Beloved for their stellar qualities by RIAs, they are nonetheless the casino chip du jour for many traders

March 29, 2011 — 1:26 PM UTC by Elizabeth MacBride


The promise and dangers of ETFs, the extent to which they contribute to market volatility, and the fact that regulators are just beginning to grapple with them – all came under a spotlight today at a panel discussion at the North American State Securities Administrator’s annual public policy conference.

The panel – Exotics in the Neighborhood – stood out from among the dry regulatory topics otherwise on the slate at the conference in Washington, D.C., attended by state regulators. They are currently coping with the switch to state oversight of more than 4,000 advisors, not to mention implementing other parts of Dodd-Frank financial reform. See: It’s looking official: Advisors switching to state oversight to face many more audits.

At the exotics panel, which consisted of Mark Carver, iShares product manager at BlackRock; Elisha Tuki, an executive director of Morgan Stanley in the legal and compliance division; and Jim McTague, Washington editor of Barrons, there was a strange sense that regulators may have just started to notice ETFs.

Carver gently protested at being part of a panel on exotic investments: ETFs accounted for 30% of the average daily volume on the exchanges, he said. Tuki offered a primer on structured products, including exchange-traded notes.

McTague, meanwhile, argued that traditional investors – buy and hold investors – will be crushed by the newly volatile market. He and Carver exchanged sharp words about the extent to which ETFs contribute to that volatility (see below).

Here are four things that I learned at the panel, moderated by Peter Cassidy of the Massachusetts Securities Division.

RIAs increasingly are using ETFs, but their motivations for adopting them differ.

Carver of BlackRock identified RIAs as a growing market among the five that that company serves:

• Institutional mutual fund and hedge fund managers, which are the company’s largest market and account for 50% of an iShare’s ownership on any given day.

• Foundations, endowments and pensions

• Brokers

• RIAs

• Big private banks (Increasingly, Carver said, the banks are calling on BlackRock for extensive due diligence on ETFs).

Some RIAs load up on ETFs as a strategy for clients who want liquidity for volatile markets.

RIAs that are coming up with complex asset allocations are using them more for very focused investment strategies. See: Schwab closes the Windward Investment Management deal but relinquishes the brand. Some RIAs that offer a core-and-satellite strategy may use mutual funds for the core, and ETFs for satellites.

The extent to which ETFs contribute to market volatility – and the extent to which regulators will respond to the tendency, if it exists – is an emerging issue.

ETFs have been linked to the flash crash, though not definitively. See: Flash crash update: Why the multi-asset meltdown is a real possibility.

“Individual investors are so skittish they want something that allows them to run as quickly to the exit as possible,” said McTague. He also connected ETFs and their use by hedge fund managers to the increase in volatile days in the market.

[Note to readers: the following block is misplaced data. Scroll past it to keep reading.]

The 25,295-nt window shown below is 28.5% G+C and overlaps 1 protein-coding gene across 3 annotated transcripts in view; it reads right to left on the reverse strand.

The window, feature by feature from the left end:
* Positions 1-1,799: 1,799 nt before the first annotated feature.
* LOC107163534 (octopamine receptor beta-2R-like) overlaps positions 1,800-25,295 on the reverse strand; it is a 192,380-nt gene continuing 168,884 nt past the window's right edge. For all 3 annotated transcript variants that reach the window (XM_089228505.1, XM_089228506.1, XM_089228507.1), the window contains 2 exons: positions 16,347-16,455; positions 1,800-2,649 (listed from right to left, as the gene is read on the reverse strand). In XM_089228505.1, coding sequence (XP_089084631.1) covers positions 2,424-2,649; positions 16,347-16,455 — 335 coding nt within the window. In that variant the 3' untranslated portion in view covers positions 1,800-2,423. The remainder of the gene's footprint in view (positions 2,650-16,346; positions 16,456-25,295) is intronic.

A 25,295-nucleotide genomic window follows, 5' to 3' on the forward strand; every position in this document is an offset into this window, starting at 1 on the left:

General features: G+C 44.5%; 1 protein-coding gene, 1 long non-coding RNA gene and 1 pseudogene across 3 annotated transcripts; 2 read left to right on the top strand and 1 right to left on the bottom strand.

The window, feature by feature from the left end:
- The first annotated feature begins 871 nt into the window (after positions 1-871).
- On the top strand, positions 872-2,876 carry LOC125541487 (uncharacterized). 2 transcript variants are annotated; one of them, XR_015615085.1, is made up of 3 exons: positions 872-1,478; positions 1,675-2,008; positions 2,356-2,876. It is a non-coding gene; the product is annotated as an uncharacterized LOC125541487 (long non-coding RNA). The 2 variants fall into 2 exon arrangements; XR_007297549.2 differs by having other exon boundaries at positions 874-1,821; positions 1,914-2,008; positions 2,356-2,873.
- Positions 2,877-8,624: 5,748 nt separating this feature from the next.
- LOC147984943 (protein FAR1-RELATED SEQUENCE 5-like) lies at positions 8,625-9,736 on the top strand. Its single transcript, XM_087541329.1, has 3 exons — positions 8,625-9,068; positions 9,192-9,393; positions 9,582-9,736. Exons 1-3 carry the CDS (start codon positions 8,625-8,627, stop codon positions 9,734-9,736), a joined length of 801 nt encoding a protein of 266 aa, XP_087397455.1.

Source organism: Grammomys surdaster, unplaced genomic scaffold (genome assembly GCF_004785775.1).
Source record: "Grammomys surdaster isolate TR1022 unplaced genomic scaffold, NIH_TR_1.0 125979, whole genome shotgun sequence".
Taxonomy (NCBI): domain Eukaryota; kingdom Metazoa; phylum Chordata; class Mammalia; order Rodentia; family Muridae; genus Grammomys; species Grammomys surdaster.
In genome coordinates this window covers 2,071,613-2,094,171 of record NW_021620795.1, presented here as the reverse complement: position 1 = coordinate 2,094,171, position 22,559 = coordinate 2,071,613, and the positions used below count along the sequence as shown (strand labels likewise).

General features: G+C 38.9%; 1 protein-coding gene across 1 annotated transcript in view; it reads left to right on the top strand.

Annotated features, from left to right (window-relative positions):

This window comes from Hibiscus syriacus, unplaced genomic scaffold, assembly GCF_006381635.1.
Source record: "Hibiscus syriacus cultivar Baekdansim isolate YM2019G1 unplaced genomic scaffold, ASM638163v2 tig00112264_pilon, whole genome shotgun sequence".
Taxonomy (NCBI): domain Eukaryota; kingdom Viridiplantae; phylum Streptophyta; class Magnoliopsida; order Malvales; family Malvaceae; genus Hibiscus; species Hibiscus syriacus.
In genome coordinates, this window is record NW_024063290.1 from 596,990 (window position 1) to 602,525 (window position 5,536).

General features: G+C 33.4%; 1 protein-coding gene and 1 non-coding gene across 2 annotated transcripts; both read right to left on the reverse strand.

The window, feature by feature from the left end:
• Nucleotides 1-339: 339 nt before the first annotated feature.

He said that days in which the market moves 2% or more are more frequent now than at any time in history. “Most high-frequency traders to do not hold on to shares for more than 11 minutes,” he said.

McTague’s new book is Crapshoot Investing: How Tech-savvy traders and clueless regulators turned the stock market into a casino.

“I would strongly argue that investors do not use ETFS as chips,” Carver jabbed back. “We could debate about hedge funds using quant strategies, which is really what you’re talking about.”

Regulators are behind the eight ball when it comes to regulating ETFs.

This causes damage from both the company’s perspective and the investors’ perspective. Carver pointed out that ETFs face a much longer approval process than mutual funds, which are governed under a 1940 law. McTague noted that regulators lack a window even into basic market data.

“They get trading data from FINRA and the NYSE,” he said. “They don’t have the computers to crunch the numbers.”

State regulators are typically much stronger investor advocates than federal regulators. I couldn’t help wondering about how difficult it would be for a small staff at a state regulators’ office to bring a fraud case involving a hedge fund using a complex high-frequency trading strategy.

McTague predicted that this period of volatility – in which ETFs are flourishing – will last for as long as a decade.

“I interviewed a trader who made a 300% annual return by being 2 seconds ahead of the market.

“The market is dominated by the machines,” he said. “We just have to adjust to that fact, like we have to adjust to the fact that our drinking water might have radiation in it from Japan.”

The quant models are all chasing the same signals. “Everybody runs the same strategies,” Tuki agreed.

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